I have a recurrent dream in which I am sitting an exam for which I haven’t revised. It’s not an uncommon dream, I know, but mine has the added fun of featuring an exam on engineering. Not only have I never revised engineering, I have never studied it. In fact, I am so far removed from every being likely to pass an exam in engineering, despite being married to someone who has done just that lots of times, that, dear reader, I once tried to pre-heat a metal baking tray in the microwave. Try that on a rainy day to liven up the children.
Why am I telling you about my dreams, my marital status and my culinary disasters? Well, mainly, because every time I have come to write here recently, I have had a strong sense of being in the wrong place. I have felt, frankly, like a bit of a fraud.
It’s almost six months since I went back to work, and it has changed me. Not in the sense of having less time to blog, or less interest, but more in a sense that I have lost my voice. Once upon a time I was anonymous here and on Twitter, with no responsibilities beyond my family. Over time, I have “come out”, so that (to my never knowingly underthought mind), it is now a doodle for anyone so inclined to link the professional me with the person whinging on here. My preoccupations of the last few months have continued to revolve around the conundrum of reconciling family and work lives, but with the complication that whatever I write feels like it will be taken as a personal reflection, a comment on my own situation or colleagues or employer, even when it isn’t.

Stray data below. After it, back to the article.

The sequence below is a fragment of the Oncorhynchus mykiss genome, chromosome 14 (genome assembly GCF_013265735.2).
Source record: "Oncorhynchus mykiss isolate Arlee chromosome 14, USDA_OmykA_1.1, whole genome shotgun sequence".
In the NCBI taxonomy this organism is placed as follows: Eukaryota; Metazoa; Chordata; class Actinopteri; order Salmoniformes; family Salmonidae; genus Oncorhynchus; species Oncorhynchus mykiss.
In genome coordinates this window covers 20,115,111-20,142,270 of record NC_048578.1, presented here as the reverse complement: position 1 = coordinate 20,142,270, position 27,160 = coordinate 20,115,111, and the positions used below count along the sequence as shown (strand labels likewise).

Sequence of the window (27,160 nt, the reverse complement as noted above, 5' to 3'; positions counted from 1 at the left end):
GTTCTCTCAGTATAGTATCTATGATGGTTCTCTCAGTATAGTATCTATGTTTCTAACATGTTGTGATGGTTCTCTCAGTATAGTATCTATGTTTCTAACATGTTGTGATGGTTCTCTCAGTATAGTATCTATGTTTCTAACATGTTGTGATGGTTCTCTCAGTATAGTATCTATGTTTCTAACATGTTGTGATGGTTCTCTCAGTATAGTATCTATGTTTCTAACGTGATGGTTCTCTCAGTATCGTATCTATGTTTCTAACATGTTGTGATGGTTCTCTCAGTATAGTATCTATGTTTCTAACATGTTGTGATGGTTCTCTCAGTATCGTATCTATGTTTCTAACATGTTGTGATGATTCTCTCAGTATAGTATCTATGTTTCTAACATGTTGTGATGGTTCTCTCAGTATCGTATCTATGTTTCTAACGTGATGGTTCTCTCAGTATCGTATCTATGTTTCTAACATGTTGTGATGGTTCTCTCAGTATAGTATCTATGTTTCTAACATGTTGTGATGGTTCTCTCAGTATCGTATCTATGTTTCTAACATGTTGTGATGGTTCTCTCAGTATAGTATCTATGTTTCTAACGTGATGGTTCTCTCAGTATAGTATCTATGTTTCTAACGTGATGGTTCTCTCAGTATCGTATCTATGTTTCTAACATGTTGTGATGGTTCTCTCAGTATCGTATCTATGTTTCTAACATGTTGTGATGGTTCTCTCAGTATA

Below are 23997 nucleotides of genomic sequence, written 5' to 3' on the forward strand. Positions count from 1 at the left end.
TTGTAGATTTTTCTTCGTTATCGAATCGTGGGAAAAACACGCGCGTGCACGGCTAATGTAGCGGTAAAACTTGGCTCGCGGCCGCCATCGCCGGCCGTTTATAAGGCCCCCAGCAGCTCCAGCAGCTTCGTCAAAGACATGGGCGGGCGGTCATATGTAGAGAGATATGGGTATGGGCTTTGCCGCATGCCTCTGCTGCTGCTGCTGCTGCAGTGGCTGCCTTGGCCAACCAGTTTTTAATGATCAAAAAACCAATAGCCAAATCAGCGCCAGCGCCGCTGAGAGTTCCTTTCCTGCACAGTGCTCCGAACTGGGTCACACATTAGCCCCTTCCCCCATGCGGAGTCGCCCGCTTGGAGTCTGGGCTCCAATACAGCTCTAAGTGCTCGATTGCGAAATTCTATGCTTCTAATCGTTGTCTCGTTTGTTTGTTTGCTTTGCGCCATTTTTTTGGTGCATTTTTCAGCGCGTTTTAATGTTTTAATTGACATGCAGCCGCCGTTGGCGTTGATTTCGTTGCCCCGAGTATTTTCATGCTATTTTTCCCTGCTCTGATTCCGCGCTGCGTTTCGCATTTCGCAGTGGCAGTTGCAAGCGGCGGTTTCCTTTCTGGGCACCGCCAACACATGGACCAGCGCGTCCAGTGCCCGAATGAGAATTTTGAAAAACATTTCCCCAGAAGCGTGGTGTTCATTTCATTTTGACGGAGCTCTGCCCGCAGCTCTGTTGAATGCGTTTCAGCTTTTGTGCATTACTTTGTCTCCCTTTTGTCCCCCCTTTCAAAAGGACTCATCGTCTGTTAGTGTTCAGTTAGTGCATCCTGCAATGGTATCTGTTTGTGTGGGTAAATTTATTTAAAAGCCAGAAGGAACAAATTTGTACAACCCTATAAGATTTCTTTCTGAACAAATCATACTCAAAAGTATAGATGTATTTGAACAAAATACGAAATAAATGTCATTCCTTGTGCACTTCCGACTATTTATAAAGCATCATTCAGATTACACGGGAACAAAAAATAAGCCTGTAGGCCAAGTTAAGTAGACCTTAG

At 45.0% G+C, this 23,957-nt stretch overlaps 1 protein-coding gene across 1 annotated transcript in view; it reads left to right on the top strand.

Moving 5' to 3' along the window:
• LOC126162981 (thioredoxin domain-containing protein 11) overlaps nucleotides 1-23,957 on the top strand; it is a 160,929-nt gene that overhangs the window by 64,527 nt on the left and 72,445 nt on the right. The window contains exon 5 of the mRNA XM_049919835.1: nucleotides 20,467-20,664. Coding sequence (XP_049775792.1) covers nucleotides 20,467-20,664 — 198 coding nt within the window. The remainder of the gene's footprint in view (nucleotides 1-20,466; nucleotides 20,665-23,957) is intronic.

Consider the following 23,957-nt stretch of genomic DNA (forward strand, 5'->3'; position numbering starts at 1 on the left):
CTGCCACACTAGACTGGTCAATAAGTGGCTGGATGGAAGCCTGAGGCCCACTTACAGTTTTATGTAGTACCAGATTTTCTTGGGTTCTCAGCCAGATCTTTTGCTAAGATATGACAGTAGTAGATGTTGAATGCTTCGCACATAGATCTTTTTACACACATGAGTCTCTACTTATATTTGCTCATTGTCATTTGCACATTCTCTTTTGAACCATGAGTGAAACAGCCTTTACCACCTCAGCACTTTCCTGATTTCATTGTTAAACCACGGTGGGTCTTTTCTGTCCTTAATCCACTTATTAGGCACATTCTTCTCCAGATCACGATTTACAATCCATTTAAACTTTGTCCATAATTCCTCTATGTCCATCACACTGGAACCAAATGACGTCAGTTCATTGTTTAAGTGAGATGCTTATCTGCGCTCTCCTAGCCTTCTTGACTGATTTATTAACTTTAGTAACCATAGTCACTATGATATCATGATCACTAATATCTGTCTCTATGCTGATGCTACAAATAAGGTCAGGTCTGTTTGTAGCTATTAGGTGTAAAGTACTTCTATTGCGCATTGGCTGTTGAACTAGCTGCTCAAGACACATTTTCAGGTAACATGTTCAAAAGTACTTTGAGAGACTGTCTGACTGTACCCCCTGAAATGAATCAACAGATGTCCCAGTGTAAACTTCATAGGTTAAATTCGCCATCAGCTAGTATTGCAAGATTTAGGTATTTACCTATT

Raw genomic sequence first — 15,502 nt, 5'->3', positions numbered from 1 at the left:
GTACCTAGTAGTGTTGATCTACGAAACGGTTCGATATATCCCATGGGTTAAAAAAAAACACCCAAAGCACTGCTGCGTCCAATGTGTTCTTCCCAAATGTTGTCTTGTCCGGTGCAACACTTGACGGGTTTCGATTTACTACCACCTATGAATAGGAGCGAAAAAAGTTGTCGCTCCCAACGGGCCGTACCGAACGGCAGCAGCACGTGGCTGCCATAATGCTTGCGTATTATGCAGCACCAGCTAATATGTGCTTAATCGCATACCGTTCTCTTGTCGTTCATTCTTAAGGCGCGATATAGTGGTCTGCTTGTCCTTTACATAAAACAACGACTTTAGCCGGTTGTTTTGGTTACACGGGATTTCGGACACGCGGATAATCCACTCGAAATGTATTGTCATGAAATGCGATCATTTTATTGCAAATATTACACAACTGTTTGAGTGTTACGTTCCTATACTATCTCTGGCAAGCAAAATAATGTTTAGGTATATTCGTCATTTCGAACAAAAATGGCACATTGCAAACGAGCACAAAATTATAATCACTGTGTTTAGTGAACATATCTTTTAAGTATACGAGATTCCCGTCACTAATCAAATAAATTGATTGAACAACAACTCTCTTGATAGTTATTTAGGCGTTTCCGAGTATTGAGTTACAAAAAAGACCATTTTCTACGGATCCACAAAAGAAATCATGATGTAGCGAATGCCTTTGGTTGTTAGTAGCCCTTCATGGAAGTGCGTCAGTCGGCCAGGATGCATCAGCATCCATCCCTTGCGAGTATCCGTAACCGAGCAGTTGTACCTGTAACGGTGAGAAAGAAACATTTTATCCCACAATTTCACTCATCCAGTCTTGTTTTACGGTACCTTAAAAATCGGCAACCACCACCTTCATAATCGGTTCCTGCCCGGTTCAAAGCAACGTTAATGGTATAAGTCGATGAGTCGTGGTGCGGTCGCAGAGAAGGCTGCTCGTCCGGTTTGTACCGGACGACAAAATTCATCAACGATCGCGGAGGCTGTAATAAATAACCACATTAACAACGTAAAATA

There is more, though. I still want to write about motherhood, but it becomes harder as my children become older. There is a universality in the shits ‘n’ giggles of the baby and toddler stages that doesn’t apply as they grow up. I can’t disengage my own feelings and experiences of the problems and joys of developing friendships, school journeys and puberty from the knowledge that these are secondary to the fact that my children are actually living them, and – again because Real Life people read this – it seems an invasion of their privacy to write in any detail about the challenges involved all round.
And finally, there is just a feeling of it all having been said. There is so much excellent writing around, that adding to it with half-baked pontifications of my own feels like a waste of everyone’s time. I never felt as though I was writing for anyone else other than myself; even I am bored of it now and would rather spend my time reading what might actually do me good.
I had an amazing experience in November, courtesy of Mumsnet Bloggers Network; sitting on a stage with real, proper writers. I think that gave and continues to give me an acute case of Imposter Syndrome, if I’m honest; inhibiting me from wittering on here in the acute consciousness of inferiority. I waxed lyrical there about the importance of making time to write, or indulge whatever form of creativity took ones fancy, especially as a mother, and then came home and did precisely nothing about it. Underneath it all, though, is a realisation that it’s not the writing itself I’ve had enough of, but just perhaps, this blog. And that it’s fine.
I saw a headline yesterday that made me smile, although the subject was anything but funny. It talked about a flood-affected bridge being closed “for the unforeseeable future”. I think that’s probably the best line to finish on. For now.